Lectures at NID and Typoday conference

On 28 February, David Březina gave two lectures at NID students. A general introduction On typeface design (see the slides here) and a presentation of some of Rosetta’s innovative designs, including some unreleased pieces. NID is the design education hub of India. Started in the 1960s it has a long tradition of collaborating internationally, with designers such as Charles and Ray Eames and Adrian Frutiger. It has produced many talented and influential Indian designers. Big thanks to Tarun Deep Girdher, Rupesh Vyaz, and Suresh Immanuel for inviting us and hosting us so generously!

In Bombay, or more precisely in Powai, Industrial Design Centre at IIT organised the fifth edition of the [Typography Day conference]( (or Typoday). As a matter of fact, it was three typographic days long (1–3 March). The first one was devoted to student workshops, the other two consisted of academic lectures from teachers such as Ken Botnick and Rathna Ramanathan, professionals such as Paul Hunt (Adobe) and Ted Harrison (FontLab), but also from IDC students and recent graduates.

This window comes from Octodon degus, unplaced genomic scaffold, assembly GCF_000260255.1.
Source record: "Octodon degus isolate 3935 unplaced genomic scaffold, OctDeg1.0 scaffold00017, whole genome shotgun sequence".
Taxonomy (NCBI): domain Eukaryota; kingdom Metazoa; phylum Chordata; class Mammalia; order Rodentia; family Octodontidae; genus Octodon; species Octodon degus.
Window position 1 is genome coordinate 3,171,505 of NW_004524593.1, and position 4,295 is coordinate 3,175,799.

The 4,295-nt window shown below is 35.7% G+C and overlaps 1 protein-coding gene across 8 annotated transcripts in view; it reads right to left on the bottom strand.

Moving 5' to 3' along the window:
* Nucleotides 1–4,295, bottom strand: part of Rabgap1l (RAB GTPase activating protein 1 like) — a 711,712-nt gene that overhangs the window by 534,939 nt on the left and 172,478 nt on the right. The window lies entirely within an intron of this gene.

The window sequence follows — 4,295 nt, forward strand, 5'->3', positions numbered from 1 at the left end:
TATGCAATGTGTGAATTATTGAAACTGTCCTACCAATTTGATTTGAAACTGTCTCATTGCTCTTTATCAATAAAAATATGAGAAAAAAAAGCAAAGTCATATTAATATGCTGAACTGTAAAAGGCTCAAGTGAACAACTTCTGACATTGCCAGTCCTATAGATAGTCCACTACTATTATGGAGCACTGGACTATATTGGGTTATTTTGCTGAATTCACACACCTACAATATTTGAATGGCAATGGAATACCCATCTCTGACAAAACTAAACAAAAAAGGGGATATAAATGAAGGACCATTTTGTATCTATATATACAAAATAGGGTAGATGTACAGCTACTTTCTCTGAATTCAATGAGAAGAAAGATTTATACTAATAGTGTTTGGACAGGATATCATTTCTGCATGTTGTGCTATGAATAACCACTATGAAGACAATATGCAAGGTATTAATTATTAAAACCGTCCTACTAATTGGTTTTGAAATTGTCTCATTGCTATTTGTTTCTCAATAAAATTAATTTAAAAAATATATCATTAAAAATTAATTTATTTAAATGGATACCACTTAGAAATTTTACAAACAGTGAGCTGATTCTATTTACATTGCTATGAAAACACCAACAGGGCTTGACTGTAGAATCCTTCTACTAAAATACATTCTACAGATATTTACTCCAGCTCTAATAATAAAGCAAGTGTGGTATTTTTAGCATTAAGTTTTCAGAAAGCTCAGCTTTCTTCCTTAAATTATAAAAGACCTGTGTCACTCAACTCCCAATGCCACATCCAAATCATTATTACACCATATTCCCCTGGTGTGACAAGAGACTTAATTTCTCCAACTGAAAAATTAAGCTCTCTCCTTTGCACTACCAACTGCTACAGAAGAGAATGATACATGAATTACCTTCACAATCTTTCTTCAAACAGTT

David’s paper Challenges in multilingual typography addressed the objectives of designing multilingual type families where designers face challenges on the crossroads of linguistics, typography, and computer science. Type design is not only about drawing nice letter-shapes, but it also deals with their optimisation for output, that is, typographic layout, and special requirements for the target media and technology. Some of the main challenges lie in extending the typographic repertoire of one script (i.e. writing system) with tools similar to those of another, e.g. designing a type system with complementary cursive style for Armenian, see Arek. Other challenges lie in adapting the scripts to a typographic system or to the limitations of certain kind of media (e.g. issues connected with supporting Arabic typefaces on the web, see our Arabic webfonts. At the end David also revealed Rosetta’s upcoming type family for Devanagari and Gujarati which was designed to allow for more complex typography in the respective scripts. We will post more about it soon.

14 March 2012